Budding Web entrepreneur and CEO Jack Kim, a junior at King’s High School in Shoreline, dreams of going to Stanford and owning his own Silicon Valley company someday.
But right now he’s working on his second Web site, Benelab.org, a search engine powered by Microsoft’s Bing search engine that raises money for charity.
“You donate by using the site,” Kim said, describing it as a crowdsource-type platform.
Charity Water is the current charity for donations on the site and the goal is to raise $100 in December.
Kim decided to do a non-profit site because it would be easier to start and maintain than a for-profit business. His work on Benelab will also apply to the 40-hour community service graduation requirement at King’s.
“Our main focus is to get experience. Plus it’s fun for me,” he said.
This is the second site Kim has built; the first was a Twilight series-themed search engine, called Twiloogle.com. He decided to do Benelab after taking a business course at Stanford University last summer.
Kim made a list of high school students with various areas of knowledge and recruited them to work on Benelab.
He hired Devin Caplow, a junior, to be his chief operating officer. Caplow’s stepdad is from Uganda, and his parents run a non-profit called Pilgrim Africa that helps child soldiers from the Ugandan Civil War.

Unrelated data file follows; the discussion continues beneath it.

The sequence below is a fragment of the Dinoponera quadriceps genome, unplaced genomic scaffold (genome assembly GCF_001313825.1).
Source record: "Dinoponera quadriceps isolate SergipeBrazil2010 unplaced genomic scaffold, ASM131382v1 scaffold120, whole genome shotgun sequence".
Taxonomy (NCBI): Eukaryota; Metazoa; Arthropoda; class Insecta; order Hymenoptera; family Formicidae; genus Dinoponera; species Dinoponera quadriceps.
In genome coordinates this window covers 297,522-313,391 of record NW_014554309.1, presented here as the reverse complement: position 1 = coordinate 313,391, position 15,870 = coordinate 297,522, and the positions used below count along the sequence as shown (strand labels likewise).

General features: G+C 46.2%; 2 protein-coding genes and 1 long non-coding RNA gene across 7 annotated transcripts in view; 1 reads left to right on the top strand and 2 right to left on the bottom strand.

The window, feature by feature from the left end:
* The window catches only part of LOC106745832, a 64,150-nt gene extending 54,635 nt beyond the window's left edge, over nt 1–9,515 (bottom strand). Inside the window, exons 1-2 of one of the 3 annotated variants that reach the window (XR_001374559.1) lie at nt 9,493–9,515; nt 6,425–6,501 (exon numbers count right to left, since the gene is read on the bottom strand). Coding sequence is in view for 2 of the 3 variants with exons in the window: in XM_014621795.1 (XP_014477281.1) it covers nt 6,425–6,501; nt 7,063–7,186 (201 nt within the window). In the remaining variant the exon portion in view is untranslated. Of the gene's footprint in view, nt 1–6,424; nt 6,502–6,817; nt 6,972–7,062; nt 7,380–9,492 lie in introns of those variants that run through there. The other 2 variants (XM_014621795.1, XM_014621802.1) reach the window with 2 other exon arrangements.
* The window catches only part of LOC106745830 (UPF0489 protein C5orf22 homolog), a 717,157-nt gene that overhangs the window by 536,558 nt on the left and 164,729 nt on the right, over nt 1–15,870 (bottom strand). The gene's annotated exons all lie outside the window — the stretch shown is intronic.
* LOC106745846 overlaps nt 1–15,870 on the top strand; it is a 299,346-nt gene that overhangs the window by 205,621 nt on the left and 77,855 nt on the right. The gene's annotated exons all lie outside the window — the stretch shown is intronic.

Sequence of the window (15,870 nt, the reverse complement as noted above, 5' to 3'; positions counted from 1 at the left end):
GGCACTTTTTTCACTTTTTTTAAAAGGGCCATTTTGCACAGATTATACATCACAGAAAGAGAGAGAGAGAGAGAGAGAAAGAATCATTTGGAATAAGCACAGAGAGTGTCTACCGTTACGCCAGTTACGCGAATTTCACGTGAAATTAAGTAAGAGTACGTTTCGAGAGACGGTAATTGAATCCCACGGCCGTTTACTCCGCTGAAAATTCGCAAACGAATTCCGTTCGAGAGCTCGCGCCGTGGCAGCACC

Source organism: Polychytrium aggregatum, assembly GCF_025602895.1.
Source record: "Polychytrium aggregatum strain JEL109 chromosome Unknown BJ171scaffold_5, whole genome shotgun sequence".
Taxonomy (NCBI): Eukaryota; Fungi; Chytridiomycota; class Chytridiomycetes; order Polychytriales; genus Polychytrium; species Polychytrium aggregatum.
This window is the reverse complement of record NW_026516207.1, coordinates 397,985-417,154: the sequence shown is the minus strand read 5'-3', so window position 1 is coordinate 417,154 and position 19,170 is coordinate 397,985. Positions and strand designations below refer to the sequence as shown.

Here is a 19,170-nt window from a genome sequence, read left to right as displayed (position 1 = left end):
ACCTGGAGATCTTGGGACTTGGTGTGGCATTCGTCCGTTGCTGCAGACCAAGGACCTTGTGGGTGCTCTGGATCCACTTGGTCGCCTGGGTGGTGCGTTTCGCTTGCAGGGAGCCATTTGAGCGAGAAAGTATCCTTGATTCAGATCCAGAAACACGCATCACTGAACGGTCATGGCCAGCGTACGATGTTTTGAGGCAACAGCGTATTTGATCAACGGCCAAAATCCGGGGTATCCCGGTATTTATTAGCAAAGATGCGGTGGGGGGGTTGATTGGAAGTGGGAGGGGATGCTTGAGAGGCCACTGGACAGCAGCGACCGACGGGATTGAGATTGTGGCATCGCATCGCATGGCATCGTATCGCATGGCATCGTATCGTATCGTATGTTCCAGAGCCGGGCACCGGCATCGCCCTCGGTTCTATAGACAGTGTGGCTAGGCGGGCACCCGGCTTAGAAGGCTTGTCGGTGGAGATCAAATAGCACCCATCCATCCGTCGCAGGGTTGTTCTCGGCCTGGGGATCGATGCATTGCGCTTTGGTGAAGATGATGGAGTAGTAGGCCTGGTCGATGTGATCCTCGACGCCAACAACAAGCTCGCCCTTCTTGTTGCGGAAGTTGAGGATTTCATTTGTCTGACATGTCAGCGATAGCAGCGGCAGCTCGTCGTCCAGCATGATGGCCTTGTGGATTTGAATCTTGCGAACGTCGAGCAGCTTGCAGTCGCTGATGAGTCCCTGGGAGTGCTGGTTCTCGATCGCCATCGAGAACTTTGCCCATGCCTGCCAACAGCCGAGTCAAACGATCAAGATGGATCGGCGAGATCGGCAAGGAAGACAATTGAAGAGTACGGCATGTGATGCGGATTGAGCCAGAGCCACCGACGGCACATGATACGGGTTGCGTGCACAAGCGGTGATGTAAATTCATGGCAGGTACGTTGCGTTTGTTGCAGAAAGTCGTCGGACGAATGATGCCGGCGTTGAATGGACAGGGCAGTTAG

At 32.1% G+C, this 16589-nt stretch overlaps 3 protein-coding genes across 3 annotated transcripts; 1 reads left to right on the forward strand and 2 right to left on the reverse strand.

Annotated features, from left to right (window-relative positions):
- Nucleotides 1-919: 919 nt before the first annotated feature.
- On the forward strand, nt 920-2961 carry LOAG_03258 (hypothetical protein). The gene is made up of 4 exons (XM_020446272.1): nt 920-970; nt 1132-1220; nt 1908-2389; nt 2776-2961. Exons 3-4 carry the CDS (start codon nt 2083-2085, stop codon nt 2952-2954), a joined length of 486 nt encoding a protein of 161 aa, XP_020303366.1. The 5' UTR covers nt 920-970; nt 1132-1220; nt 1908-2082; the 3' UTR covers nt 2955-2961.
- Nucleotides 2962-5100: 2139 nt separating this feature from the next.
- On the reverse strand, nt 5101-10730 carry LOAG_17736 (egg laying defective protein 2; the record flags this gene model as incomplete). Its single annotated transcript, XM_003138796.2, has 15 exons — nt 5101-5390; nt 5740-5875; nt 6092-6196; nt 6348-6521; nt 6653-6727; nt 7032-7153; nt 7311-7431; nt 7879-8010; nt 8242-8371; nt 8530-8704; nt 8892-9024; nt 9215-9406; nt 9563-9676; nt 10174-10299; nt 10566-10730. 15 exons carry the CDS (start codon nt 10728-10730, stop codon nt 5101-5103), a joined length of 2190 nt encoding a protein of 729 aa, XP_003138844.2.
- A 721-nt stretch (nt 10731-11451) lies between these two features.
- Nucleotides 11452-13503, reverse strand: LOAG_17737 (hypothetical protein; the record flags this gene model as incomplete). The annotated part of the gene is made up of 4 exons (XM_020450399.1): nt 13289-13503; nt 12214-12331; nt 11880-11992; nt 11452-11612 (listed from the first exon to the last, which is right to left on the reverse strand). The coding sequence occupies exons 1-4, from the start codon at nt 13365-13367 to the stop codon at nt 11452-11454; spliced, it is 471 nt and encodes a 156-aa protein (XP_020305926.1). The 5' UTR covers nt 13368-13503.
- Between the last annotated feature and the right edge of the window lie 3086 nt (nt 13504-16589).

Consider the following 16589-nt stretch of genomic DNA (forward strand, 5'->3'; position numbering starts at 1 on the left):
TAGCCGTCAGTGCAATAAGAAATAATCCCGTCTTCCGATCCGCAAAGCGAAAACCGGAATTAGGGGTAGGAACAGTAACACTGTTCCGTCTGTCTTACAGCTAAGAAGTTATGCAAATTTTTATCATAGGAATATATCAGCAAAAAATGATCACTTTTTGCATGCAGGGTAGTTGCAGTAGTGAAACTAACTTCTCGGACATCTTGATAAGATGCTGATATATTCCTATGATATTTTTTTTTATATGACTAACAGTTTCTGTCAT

Caplow’s grandmother provided $1,500 in seed funding for Benelab, $400 of which was used to buy a server.
Kim’s hired others to serve vice president of marketing, chief information officer, public relations officer, secretary and treasurer. About 12 students at King’s are involved in the project.
Kim served an exhibitor at a tradeshow at the DECA Western Regional Leadership Conference in Los Angeles in November. DECA is marketing organization for high school students.
Caplow, who hopes to study mechanical engineering at MIT, said he the Benelab project is teaching him leadership skills and how to connect to people and organize them.
Benelab legally incorporated on July 29, 2011. Money is raised via click throughs to Google AdSense and are donated to various charities through July 2012. About a half-cent is raised for each search.
Kim’s goal is to get at least 500 users per day; he averages about 130 right now. He also hopes to tell his story in the media at least five times in the next few months.
The search engine rates music videos and how-to-videos higher in the results so users don’t have to scroll and click to find them. If you type in a song title, for example, a music video for it, if it exists, will show up in a window at the top.
Kim hopes to add online polls and other features soon. He also designed the graphics and look of the site.